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Friday, October 22, 2021

From Tofino to Cape Spear: A man and his dog’s long walk to restore a Scottish forest

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TORONTO — A Scottish, kilt-wearing minstrel and his Alaskan husky sled dog are walking across Canada to save a bit of the Scottish Highlands.

The duo set off from Tofino, British Columbia at the beginning of March and are just leaving the town of Spanish, which is north of Manitoulin Island and about 600 kilometres west of Ottawa, the next big city on their route.

Michael Yellowlees and his dog Luna have been walking for more than six months now and the affable 31-year-old with shoulder-length strawberry-blonde hair, a beard and a soft lilt to his voice says it’s going well.

“We’re walking about 40 to 50 kilometres a day now,” he says, noting they’ve picked up their pace and got into a rhythm of sorts.

They started at a slower pace and with the simple goal of raising money for the charity Trees for Life. It’s based in Dundreggan, about 235 km northwest of Edinburgh, and focuses on restoring the Caledonian Forest, which once covered most of Scotland.

It started with a dream

“I dreamt of doing this walk about three years ago when I was walking in the Highlands,” Yellowlees says. “I’ve always found it to be a sad landscape, with not a lot of forest … but I learned that it should be forested entirely.”

He learned about the Highland Clearances, the forced evictions of about 15,000 Scots to Canada between 1770 and 1815 to clear land for sheep pasture. He also learned about the Trans Canada Trail.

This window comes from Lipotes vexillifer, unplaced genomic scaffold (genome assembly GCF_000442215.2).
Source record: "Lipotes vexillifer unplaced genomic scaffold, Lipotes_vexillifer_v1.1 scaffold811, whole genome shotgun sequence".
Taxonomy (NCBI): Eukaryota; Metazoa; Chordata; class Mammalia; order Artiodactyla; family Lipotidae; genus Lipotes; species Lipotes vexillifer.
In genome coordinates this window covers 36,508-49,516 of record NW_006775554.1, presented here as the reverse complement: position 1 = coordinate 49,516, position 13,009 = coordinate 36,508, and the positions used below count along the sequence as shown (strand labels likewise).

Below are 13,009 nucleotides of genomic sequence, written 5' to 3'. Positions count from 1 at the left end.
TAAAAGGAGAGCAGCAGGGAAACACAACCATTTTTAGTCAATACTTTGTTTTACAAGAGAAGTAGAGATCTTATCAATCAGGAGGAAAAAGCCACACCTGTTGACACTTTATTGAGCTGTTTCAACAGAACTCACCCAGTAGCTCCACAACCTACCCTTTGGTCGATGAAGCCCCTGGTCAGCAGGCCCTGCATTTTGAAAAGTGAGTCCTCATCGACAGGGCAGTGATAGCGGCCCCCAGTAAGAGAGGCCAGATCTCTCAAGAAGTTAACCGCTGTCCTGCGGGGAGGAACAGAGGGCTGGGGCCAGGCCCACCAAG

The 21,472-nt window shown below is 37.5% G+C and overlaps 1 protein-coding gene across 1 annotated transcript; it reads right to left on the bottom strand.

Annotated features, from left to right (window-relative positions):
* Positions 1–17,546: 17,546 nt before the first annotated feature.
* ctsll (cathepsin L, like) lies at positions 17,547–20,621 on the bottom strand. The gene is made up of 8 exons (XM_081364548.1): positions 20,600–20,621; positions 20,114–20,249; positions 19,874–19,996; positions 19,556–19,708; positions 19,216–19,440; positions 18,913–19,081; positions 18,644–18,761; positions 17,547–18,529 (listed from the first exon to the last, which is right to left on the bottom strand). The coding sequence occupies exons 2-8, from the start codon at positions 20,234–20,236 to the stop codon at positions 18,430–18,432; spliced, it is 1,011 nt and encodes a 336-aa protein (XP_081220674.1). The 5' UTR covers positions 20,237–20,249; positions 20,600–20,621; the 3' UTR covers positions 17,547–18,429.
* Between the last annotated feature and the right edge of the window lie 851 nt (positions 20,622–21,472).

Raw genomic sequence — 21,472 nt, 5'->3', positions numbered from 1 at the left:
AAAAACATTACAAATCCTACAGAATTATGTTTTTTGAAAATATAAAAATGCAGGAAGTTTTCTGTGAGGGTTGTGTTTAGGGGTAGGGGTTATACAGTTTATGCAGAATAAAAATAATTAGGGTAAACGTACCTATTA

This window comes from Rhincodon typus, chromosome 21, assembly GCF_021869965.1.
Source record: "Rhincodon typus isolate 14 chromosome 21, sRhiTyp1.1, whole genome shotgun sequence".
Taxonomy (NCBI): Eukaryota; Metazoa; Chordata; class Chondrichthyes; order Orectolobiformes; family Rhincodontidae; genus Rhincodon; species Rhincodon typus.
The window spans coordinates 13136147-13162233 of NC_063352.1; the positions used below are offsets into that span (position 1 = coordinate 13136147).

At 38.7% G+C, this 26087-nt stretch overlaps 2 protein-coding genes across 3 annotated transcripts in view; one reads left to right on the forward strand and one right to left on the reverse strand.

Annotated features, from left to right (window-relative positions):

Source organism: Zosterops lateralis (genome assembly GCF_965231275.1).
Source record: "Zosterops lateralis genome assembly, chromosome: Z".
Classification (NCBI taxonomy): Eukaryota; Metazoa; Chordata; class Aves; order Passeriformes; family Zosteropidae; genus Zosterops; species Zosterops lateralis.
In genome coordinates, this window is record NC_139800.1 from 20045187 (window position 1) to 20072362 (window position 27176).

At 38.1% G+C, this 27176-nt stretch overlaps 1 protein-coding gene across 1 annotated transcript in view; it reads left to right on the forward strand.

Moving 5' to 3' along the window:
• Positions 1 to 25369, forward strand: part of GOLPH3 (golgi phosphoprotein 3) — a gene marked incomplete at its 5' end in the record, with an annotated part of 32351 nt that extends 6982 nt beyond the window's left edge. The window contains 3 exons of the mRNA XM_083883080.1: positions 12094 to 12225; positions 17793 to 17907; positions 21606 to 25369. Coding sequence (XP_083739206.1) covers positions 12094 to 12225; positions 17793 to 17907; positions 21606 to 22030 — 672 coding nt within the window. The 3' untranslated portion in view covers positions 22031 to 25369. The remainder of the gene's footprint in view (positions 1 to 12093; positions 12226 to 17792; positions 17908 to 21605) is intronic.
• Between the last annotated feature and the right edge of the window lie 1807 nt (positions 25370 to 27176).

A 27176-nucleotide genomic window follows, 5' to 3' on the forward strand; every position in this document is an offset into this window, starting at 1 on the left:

And so his dream began to take shape and ultimately led him to the surfing town of Tofino, nestled on the edge of the Pacific Ocean, surrounded by mountains, rainforest and wildlife.

He set up a Facebook account, a JustGiving fundraising page, threw his belongings on his back and started to walk with Luna, the dog he adopted.

Along the way he’s picked up 5,000 Facebook followers, written a bunch of songs and raised more than $22,500 to help rewild the Highlands. He’s also discovered that, even in these sometimes bleak pandemic days, the kindness of strangers offers kinship, hope and inspiration.

“I thought it might be quite a lonely year, but it’s been quite the opposite,” he says, noting people have brought him food, offered him shelter and friendly conversation.

“It’s really carried me along,” he says. “Rather than a physical challenge, it’s more of a mental challenge to keep going everyday.”

Yellowlees did a long distance walk across India in 2017, when he was battling with depression. That jaunt took about a month, so he knew what he was getting himself into this year, but his 8,000 km trek across Canada is a good deal further.

Long-distance walking

“I find with long-distance walking, a lot of the time you have to confront yourself,” he says. “And being out in nature has been a huge help and relief.”

He’s struck by the natural beauty of Canada and the vast amounts of wilderness.

He travels light with just a few belongings including his beloved guitar. Still, carrying a couple of sleeping bags, a tarpaulin (no tent) for occasional shelter and a camping stove proved to be quite a load to carry, so he’s transferred it all into a pushcart, which is easier to handle.

Yellowlees and Luna usually stick to the trail, diverting to the highway when necessary. During the hot summer days they’ve taken to walking early in the morning and late into the night. And they’ve been soaking up the scenery.

“There’s been so many great days,” he says. “I’ve seen so many different landscapes – the Rockies, the flatlands, the wilderness of Ontario, so many beautiful places.”

All the while Luna has been a faithful companion.

Recently they took a break from the walking, opting to paddle in a canoe, like old voyageurs, south from Kenora, which is about 1,790 km northwest of Toronto. But while they were on a portage, Luna ran off into the woods and disappeared.